Studied vs. spoken languages: what are the differences?

You might think that the most widely studied languages in the world are also the most spoken. Or that they are the most represented in schools. This is not always the case.

The figures are startling: consider that 80% of people speak just 80 languages. At the same time, 40% of the world’s languages are spoken by fewer than 1,000 people. 

Today, the most common mother tongue in the world is Chinese. There are almost 1.2 billion native speakers in the world, which is nearly 1 in 7 people. However, Chinese is not the most studied language. In most of the rankings of the most widely taught languages in the world, it is only in fifth place, far behind languages with 2, 3 or even 18 times fewer native speakers (such as Italian or French). This despite China’s rapid economic expansion, which at first glance would suggest growing interest from the business community. 

The reverse is also true. Take Italian: with fewer than 65 million speakers, the language Dante does not even appear in the top ten most spoken languages in the world, but it somehow maintains 4th place in the ranking of most-taught languages, ahead of Chinese. 

We often talk about “mother tongues”, but let’s not forget that speakers of a language are not always native. As mentioned above, many countries recognize several official and shared languages. This is where the notion of the “function” of a language becomes important. In India, there are two official languages: Hindi and English. Although people speak Hindi on a daily basis, the majority use English exclusively when they are communicating online and for commercial purposes. This means that English likely has a significant gap in its number of native speakers versus the general number of English speakers in the world. This might explain why English, rather than Chinese, now tops the list of the world’s most widely spoken languages.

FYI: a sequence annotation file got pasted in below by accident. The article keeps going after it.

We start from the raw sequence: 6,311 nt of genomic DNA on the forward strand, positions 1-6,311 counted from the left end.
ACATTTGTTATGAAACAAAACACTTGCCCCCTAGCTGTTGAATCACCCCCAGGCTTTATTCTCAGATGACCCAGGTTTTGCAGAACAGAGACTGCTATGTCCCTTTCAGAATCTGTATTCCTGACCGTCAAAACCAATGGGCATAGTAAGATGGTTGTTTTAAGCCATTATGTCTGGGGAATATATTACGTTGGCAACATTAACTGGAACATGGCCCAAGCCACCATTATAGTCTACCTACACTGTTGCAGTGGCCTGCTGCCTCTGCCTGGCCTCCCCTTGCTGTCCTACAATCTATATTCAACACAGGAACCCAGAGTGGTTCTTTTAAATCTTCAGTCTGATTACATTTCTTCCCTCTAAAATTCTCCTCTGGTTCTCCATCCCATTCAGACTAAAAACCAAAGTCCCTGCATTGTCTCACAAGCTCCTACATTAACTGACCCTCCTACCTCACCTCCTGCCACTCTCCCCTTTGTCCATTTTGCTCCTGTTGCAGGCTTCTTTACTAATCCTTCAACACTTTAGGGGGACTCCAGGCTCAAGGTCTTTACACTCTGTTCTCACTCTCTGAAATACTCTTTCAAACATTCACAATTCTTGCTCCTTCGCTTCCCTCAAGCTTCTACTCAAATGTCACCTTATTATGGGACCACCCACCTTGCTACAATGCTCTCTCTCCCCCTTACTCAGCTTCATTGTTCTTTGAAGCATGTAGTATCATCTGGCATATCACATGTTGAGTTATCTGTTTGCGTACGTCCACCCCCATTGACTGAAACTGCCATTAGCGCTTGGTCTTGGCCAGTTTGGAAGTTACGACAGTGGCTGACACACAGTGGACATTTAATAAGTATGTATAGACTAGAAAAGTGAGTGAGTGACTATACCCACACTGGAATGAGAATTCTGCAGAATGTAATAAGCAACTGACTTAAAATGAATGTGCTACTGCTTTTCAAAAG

It would seem that there is no correlation between the number of speakers of a language and the interest in learning it. In other words, one does not learn a language for anything other than practical reasons. 

So what are the triggers for learning a language? Some insights in our white paper!



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